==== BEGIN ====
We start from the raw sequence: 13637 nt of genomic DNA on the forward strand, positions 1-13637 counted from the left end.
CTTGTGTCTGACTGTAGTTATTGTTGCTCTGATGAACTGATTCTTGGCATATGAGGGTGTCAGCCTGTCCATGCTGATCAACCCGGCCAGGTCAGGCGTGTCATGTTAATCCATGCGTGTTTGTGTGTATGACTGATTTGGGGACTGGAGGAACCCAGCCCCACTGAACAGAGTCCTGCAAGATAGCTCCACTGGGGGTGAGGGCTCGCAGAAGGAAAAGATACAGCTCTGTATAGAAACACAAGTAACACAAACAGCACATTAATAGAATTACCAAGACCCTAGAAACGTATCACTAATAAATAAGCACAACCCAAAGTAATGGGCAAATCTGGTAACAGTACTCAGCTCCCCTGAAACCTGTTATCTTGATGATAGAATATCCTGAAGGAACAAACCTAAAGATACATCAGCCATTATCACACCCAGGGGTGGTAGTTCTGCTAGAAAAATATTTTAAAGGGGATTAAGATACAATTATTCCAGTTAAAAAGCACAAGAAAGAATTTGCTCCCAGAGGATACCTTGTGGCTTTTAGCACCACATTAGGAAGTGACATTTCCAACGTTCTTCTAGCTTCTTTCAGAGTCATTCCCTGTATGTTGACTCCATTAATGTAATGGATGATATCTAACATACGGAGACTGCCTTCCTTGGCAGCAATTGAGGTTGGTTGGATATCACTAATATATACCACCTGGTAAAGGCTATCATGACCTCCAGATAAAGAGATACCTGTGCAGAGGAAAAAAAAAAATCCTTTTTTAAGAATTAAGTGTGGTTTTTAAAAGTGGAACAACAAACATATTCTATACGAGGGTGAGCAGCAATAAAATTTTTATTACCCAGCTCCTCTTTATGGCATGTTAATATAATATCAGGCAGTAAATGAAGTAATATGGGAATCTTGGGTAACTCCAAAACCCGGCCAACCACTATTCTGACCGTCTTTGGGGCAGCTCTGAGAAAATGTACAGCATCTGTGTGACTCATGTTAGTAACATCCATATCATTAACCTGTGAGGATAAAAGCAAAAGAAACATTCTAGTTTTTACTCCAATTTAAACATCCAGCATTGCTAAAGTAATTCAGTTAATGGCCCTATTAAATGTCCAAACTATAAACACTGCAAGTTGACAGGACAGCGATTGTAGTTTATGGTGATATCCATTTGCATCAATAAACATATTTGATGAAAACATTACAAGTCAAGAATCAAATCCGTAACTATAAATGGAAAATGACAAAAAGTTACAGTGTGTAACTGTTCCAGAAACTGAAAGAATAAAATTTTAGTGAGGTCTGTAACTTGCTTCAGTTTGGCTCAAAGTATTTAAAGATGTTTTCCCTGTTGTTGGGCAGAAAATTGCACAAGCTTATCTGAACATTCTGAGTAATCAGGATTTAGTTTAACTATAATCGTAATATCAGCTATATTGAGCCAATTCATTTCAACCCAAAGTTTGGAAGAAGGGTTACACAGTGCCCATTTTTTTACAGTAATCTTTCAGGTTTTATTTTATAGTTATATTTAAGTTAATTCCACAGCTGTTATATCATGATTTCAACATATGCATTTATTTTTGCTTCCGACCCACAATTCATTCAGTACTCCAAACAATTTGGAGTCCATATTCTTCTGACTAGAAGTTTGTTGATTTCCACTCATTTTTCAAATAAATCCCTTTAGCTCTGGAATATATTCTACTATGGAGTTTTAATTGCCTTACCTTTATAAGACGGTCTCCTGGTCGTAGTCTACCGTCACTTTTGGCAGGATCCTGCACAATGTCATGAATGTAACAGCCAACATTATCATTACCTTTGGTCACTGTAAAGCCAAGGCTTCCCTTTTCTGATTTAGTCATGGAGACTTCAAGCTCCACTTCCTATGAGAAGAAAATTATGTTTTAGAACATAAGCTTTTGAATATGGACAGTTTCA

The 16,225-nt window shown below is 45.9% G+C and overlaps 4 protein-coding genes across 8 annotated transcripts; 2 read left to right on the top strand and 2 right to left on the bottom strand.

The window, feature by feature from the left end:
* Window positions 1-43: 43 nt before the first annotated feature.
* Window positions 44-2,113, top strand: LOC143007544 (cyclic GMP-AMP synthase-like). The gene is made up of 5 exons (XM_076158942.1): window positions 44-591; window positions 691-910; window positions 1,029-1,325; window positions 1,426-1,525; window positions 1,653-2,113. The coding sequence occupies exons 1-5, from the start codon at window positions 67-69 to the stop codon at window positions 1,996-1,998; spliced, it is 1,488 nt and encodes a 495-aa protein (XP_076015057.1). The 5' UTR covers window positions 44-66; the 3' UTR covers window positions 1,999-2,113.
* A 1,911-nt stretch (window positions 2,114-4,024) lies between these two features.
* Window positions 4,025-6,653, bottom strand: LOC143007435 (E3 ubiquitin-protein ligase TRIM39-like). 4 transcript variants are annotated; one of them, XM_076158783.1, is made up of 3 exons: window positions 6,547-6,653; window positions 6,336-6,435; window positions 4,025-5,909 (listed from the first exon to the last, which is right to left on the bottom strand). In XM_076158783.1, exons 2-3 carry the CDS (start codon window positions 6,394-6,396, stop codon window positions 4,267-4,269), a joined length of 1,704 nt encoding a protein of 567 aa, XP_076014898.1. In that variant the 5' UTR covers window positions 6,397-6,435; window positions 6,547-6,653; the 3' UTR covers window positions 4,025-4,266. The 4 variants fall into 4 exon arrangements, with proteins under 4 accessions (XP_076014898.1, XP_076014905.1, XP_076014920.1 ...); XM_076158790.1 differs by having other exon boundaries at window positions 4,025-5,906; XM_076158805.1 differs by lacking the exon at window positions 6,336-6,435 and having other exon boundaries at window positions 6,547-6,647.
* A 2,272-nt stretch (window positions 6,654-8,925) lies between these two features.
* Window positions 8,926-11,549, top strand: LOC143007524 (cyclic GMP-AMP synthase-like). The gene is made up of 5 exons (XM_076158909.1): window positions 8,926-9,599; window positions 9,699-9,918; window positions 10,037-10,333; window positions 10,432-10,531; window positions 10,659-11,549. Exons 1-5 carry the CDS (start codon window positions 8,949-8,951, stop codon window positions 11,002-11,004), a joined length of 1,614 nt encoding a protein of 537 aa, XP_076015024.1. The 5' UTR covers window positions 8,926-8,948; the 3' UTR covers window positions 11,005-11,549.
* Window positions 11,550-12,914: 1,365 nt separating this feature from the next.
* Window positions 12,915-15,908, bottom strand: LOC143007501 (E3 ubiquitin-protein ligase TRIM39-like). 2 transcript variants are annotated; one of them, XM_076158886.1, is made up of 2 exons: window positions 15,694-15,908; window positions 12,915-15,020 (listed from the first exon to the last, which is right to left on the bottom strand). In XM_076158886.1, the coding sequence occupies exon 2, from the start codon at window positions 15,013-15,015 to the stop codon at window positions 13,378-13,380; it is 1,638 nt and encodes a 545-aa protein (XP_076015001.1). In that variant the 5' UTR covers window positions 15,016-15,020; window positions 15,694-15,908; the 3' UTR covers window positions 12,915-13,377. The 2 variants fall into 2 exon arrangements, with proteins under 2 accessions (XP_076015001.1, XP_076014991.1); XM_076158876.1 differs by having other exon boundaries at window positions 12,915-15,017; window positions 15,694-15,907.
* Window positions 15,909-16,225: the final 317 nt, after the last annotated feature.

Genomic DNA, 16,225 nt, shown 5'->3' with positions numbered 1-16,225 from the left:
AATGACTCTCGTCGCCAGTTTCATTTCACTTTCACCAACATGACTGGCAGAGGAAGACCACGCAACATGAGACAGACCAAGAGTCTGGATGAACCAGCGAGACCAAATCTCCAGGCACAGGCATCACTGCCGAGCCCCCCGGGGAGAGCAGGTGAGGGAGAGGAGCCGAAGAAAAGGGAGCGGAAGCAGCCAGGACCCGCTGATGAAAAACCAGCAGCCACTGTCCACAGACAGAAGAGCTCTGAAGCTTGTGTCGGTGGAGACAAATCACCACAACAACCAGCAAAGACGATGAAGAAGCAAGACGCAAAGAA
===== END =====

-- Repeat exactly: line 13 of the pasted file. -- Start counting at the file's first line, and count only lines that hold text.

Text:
* Window positions 15,909-16,225: the final 317 nt, after the last annotated feature.